job title structure

Operator

Sr. Operator

Jr. Technician

Technician / Jr. Specialist

Sr. Technician / Specialist

Sr. Specialist

Jr. Analyst

Analyst

Sr. Analyst

Expert

Sr. Expert

Principial Expert

Supervisor

Team Manager

Manager

Sr. Manager

Director

16
15
14
13
12
11
10
09
08
07
06
05
04
03
02
01

Un-/Semi-Skill-Labour

Middle-Skill-Labour

High-Skill-Labour / Professionals

Manager

For a job title structure, market and organisational-specific requirements are taken into account. Ideally, a job title should be structured as below:

  • Rank + Title + Expertise
  • Senior + Specialist + Finance

Alternatively, it should be provided with a professional designation:

  • Senior + Controller

Based on the results of an organisational analysis and a job evaluation, a company job title structure that is consistent across all organisational units can be developed.

In this example, jobs for unskilled or semi-skilled workers are referred to as ‘Operator’ or ‘Senior Operator’ depending on the grade. Leadership positions for which a gradar grade 12 or 13 was determined are called ‘Managers’. Titles are supplemented with the relevant field of work, such as ‘Operator Logistics’ or ‘Operator Production’ and ‘Manager Accounting’ or ‘Manager HR Administration’.

Management Career Path

Management Career

Management job titles are the embodiment of company culture. They may serve as a status symbol or as a purely functional designation. Ideally, a manager should focus on the disciplinary and organisational leadership of employees and organisational units. The professional should contribute mainly through the application and development of specific, technical expertise.

However, in the operational reality of many organisations, managers are often regarded as experts and take on technical tasks as a result. This may hinder the actual management process. For example, the title of ‘Director’ in the UK was once reserved for board members only but is used extensively in US-American companies.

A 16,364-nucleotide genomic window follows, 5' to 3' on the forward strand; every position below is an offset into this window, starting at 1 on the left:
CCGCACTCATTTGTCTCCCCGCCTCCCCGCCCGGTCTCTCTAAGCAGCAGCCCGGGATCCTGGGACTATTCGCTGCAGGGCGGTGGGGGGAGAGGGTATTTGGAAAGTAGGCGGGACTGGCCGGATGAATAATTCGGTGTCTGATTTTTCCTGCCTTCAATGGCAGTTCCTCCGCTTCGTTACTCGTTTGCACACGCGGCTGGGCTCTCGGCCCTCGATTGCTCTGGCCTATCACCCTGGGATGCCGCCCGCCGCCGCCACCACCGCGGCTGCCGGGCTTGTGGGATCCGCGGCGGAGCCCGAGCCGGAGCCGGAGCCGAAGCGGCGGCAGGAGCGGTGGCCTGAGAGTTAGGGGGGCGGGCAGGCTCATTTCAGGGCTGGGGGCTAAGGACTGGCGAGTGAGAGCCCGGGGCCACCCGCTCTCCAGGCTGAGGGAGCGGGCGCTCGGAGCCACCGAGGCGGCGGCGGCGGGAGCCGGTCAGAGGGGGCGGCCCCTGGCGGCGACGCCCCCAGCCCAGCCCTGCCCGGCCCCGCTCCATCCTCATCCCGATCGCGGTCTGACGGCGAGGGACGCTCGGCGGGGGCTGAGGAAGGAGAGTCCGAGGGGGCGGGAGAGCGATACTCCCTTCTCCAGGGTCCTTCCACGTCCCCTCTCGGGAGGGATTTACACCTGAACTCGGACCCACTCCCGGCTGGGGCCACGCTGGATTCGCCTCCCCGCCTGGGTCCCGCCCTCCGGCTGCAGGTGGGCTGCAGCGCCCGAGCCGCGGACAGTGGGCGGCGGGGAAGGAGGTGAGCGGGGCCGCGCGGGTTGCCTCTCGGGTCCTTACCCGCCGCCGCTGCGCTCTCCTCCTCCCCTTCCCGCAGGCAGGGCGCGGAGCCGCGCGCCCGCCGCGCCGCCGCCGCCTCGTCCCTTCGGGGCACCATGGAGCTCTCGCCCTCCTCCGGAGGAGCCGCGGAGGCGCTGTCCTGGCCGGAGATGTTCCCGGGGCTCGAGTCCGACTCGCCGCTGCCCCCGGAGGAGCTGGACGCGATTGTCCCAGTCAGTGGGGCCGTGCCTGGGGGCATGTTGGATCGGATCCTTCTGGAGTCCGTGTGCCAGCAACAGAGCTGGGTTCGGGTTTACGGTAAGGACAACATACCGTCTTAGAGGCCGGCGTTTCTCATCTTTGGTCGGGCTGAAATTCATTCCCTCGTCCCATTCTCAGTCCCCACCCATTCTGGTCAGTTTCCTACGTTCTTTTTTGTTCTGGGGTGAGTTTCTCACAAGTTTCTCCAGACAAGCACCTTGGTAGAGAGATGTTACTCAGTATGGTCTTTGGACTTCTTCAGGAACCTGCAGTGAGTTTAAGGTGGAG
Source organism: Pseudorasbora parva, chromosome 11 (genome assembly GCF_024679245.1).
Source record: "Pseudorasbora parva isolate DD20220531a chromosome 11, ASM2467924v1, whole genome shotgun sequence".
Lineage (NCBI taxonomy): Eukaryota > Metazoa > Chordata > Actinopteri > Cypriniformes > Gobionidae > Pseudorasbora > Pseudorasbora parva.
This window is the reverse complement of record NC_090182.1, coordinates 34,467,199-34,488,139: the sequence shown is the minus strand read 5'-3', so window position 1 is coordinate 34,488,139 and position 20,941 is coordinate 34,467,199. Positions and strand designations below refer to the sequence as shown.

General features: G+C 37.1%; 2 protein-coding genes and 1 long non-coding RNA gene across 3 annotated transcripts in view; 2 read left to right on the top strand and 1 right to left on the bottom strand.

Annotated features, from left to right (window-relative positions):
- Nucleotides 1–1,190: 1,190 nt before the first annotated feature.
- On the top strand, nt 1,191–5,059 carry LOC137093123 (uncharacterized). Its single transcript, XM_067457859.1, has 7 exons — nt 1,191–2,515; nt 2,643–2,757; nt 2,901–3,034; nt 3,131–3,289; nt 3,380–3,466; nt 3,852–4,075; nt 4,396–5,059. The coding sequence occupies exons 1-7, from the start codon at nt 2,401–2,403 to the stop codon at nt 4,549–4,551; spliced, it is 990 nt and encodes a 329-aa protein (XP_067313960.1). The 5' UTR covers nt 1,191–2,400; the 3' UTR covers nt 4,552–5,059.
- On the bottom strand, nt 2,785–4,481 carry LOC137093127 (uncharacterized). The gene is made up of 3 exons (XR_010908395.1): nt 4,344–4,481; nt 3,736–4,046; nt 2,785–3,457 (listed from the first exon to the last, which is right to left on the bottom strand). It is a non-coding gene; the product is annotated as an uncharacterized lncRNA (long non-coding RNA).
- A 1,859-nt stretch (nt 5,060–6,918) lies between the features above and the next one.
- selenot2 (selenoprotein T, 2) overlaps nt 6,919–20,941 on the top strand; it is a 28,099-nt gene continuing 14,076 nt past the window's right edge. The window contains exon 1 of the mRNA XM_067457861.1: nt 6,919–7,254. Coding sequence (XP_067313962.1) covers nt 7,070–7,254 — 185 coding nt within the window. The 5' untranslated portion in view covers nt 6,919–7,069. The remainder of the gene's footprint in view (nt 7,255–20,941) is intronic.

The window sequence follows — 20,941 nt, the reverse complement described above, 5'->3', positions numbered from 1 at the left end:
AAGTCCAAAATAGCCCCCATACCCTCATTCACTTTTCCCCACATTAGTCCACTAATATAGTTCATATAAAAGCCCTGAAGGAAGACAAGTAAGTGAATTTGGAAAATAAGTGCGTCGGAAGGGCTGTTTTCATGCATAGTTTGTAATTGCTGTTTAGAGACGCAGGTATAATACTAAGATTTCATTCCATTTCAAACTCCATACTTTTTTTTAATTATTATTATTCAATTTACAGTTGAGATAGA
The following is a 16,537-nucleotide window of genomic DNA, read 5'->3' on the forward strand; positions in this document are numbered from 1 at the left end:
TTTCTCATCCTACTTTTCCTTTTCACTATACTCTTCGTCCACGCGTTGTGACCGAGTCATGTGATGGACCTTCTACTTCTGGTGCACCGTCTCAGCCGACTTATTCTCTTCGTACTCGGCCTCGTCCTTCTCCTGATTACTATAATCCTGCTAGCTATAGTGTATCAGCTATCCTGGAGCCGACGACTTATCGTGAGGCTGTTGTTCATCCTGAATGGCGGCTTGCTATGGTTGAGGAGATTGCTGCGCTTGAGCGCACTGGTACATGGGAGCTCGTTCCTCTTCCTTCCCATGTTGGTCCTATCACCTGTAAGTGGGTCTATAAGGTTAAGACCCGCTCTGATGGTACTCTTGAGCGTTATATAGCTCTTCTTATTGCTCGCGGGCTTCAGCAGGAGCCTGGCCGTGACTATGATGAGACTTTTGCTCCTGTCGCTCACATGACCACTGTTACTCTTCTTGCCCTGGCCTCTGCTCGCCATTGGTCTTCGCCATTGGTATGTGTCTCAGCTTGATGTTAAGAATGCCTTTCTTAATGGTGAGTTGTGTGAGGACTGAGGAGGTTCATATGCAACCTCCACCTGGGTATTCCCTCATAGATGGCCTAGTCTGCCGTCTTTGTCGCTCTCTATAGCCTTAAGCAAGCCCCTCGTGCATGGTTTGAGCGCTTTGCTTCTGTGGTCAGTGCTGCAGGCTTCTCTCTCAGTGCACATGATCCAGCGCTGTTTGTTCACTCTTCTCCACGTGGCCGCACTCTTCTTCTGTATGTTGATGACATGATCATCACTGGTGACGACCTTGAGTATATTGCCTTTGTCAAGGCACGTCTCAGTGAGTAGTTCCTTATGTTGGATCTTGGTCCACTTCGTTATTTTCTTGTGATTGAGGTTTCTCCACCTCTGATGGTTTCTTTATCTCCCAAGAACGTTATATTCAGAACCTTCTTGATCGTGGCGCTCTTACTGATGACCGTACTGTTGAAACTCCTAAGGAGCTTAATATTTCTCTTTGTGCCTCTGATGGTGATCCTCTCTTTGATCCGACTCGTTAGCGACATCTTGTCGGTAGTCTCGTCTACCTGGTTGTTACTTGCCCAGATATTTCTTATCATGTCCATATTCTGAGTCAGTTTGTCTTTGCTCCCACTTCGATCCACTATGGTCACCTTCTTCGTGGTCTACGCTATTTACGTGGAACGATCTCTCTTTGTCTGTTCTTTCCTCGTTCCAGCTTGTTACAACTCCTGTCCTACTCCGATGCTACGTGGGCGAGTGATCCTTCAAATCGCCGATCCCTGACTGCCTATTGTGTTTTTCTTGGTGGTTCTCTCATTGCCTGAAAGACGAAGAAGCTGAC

Engineering Career Path

engineering

For engineering jobs there is often a natural progression through entry, intermediate and senior level positions. Job at the highest level are usually reserved for incumbents based on expertise, business need or functional responsibility.

Technical / Production Career Path

Technical / Production Career Path

In this path, you often find designations for skilled trades such as a carpenter, electrician, fitter, mason, mechanic, mechatronic, metal worker, plumber and welder, amongst others.

Specialist Career Path

Specialist Career Path

The notion of a specialist career path often results in a two-tier construction. The lower half may be part of a consecutive career where there is a natural progression through entry, intermediate and senior level jobs. The upper half, however, is only accessible based on outstanding expertise, business need or functional responsibilities.

Consulting Career Path

consulting-career

Consulting firms usually work with very clear career paths where the levels are linked to competencies shown, roles in a project and hourly rates.

Support Career Path

Support Career Path

Jobs from the support career path are mostly associated with semi-skilled or skilled labour positions. While general office jobs may require a high-school diploma and some on-the-job training, specialised jobs such as accountants or case workers will typically be required to complete an apprenticeship or associate’s degree.

Project Management Career Path

Project Management Career Path

Project managers plan, develop, monitor, control and execute projects. They do everything from leading groups of skilled workers to designing the structure and schedule of the project. Different titles of project management jobs may correlate with the overall responsibility for a project or the size of a project.

Sales Career Path

Sales Career Path

Sales titles may be linked to responsibilities, turnover and complexity of clients or products. District, Regional, National and International are typical attributes to describe a geographic responsibility.

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